NWPF

News ArchivesRead News

Stories needed to aid Parkinson’s research

Thursday June 30, 2005

June 24, 2005(Seacoastonline.com) - Your story could be the key to finding a cure. The "Don’t Be Silent: Tell Us Your Story" initiative is the first nationwide effort to compile data on Parkinson’s disease from people who have the disorder, which affects the central nervous system.

People with Parkinson’s across the country are being asked to fill out a confidential survey, which then will become part of the Parkinson’s Disease Registry, the world’s largest database of information regarding how people with Parkinson’s are managing the disease.

The initiative is a project of the Phoenix, Ariz. based Muhammad Ali Parkinson Research Center (MAPRC), part of Barrow Neurological Institute at St. Joseph’s Hospital and Medical Center.

Researchers estimate that there are up to 1.5 million people with Parkinson’s in the United States. Officials at MAPRC are seeking 20,000 survey responses to create a database to serve diverse research purposes and to help find a cure.

"Only people with Parkinson’s can tell us the full story," said Dr. Richard S. Burns, MAPRC medical director and co-principal investigator of the registry. "These are the people who understand the impact of the disease better than anyone, so we are asking them to share their knowledge with doctors and researchers."

People with Parkinson’s can complete a confidential online survey about their day-to-day experiences living with the disease. Questions include inquiries about each respondent’s medication regimen, symptoms, sleeping patterns, exercise routines, quality of life and other lifestyle insights.

Eventually, the data will be made available to researchers and clinicians looking for both a cure and better techniques to manage the disease.

The survey takes less than one hour to complete and patient privacy is completely protected.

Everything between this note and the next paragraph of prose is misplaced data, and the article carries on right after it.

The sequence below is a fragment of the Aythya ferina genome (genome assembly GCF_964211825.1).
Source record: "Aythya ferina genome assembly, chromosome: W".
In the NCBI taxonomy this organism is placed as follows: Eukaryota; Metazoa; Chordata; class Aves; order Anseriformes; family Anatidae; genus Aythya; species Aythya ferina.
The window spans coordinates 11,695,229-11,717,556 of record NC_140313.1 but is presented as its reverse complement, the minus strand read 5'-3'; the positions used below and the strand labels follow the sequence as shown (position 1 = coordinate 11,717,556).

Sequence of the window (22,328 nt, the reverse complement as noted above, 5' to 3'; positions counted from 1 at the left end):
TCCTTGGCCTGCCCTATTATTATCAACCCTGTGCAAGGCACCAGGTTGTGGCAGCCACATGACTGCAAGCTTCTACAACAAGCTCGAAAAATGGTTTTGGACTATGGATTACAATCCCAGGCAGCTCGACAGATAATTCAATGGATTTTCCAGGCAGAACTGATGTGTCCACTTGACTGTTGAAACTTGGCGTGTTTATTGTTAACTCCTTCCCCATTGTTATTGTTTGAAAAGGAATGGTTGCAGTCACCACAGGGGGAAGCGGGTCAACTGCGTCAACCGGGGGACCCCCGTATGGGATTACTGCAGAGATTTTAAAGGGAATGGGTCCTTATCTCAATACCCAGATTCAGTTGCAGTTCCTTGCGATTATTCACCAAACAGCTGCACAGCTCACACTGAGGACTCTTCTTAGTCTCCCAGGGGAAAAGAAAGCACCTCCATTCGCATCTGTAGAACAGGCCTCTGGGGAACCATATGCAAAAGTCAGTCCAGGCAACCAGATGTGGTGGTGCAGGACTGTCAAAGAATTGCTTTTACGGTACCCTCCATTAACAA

"The secret to curing Parkinson’s lies somewhere in the minds and bodies of those with the disease," Dr. Burns said. "This registry will generate insights that have not been uncovered anywhere before, and will be the catalyst for new research studies that we hope will lead to a cure."

People with Parkinson’s are already showing an extraordinary willingness to cooperate with researchers, said Dr. Holly Shill, co-principal investigator of the registry and a neurologist at Barrow. In its first few months of existence, the Parkinson’s Disease Registry has already generated more than 800 respondents, mostly from patients surfing the Internet for information about the disorder.

"We need thousands of additional responses, though. Fortunately, in our work here, we see that people with Parkinson’s clearly want to contribute to the scientific efforts toward finding a cure," said Shill.

Participants can complete the survey online at www.parkinsonsregistry.com,

or request a printed copy with a return postage-paid envelope by calling (877) 287-7122.

"If you have Parkinson’s, please tell us your story," said Shill.

The MAPRC is a movement disorder center named after the legendary boxing champion Muhammad Ali in recognition of his commitment to the center’s programs, services and research.